Coded yellow.

Friday 15 September 2000


Pic of the day: HALT! HALT! Screenshot from Daggerfall, as I find this topic hard to illustrate with my usual cutesy pictures.

Innocent until arrested

OK, I'm going to rant. I don't do that often, do I? But this just ticked me off past the scale of my tick-off-o'meter. And you're the type that can understand it, I think. Most people would just stare dumbly, in this particular case. No, it's not about quantum physics. It's about tabloids, rape and murder.

As I went to get a new stock of throat lozenges and yoghurt, I passed by a newsstand. There were the two main tabloid papers here in Norway, VG and Dagbladet. I looked at them briefly; as can be expected, they were about the murder in nearby city Kristiansand which is now presumably solved. I guess I said so myself on Wednesday. Anyway, I walked on and there was something nagging me. Then it exploded into my consciousness. They had used full names and photos of the two young men arrested, one of who has confessed and implicated the other.

How dare they? The bastards! You don't do that. You may do it with some mad killer on the run, to help people get out of the way. But you don't smear someone across the front page because they've been arrested. "But they deserve it! They promised to show the girls cute kittens, and then they raped them and killed them with a knife!" No, they didn't, not until they are convicted by a jury of their peers. Not by the tabloids. They have the right to a fair trial; how can they get that now that they're already branded?

Let me make my point clear: You cannot deny a man fair trial because of a crime he is not convicted of. No matter how repulsive. In fact, the more disturbing the crime, the more important that it be handled with utmost care.

These papers seem to presume that there are crimes so heinous that you should be punished just for being a suspect. And what worries me more: Most people probably agree with this. These are mass market papers; they know their audience better than the audience knows itself. I am convinced that most people are actually this stupid. (Not you, of course. The fact that you have somehow arrived at this remote website without the help of colorful ads show that you are well above average intelligence. That's why I think you can understand this.)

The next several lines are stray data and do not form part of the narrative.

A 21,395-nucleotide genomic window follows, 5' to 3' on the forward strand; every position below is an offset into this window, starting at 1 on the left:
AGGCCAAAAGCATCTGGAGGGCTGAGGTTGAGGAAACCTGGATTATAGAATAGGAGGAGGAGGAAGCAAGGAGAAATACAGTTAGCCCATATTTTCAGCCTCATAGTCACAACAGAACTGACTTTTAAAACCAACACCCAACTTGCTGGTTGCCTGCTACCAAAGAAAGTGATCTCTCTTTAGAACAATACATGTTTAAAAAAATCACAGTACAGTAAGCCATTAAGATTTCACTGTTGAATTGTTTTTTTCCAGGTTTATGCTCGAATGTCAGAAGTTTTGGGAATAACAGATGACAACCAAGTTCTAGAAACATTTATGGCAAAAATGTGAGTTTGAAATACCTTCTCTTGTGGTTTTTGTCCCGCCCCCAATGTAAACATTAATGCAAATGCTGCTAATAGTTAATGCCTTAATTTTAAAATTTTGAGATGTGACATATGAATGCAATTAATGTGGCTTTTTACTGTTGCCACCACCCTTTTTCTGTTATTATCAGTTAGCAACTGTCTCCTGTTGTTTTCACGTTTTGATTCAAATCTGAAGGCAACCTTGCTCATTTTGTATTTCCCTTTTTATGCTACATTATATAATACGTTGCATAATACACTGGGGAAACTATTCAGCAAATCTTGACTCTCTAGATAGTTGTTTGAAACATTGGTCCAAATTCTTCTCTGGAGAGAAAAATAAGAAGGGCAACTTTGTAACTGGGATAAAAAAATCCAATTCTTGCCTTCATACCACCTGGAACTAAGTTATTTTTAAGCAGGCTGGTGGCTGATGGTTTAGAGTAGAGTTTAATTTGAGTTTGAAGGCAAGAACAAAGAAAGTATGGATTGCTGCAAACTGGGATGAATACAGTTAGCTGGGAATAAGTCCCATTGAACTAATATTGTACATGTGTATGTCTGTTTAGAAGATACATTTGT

Needless to say, once someone is convicted in a fair trial, I'd like to see them punished to the full extent of the law. You can hardly choose a more horrible crime to commit in peacetime. Yet so far, we don't know that they are guilty. In latest news, the young man who confessed part in the murder has given a detailed description of where the weapon was hidden. Only, the police found the place and there was no weapon there. Hmm. Time will show, I guess.


We humans have the capacity for logic, but we are ruled by emotions. This is not such a disaster as it may sound. Logic is great when you know all the facts and the laws involved. But in real life, we often have very incomplete data. Emotions help us sort out the important things and assign values to them.

When the rest of the tribe run screaming from that thing on the edge of the forest, chances are it is not something immediately edible. The same rule usually holds true for the stock exchange.

But sometimes our emotions jump to conclusions in a situation where we could get a better overview by waiting. This is often so for court cases. But the worrying thing here is that people tend to make up their mind on first impressions, and stick to this unless convinced otherwise. So, if you're ever going to court for some reason, dress your best and don't fidget. And, above all, don't get smeared across the front page of national newspapers as a baddie.

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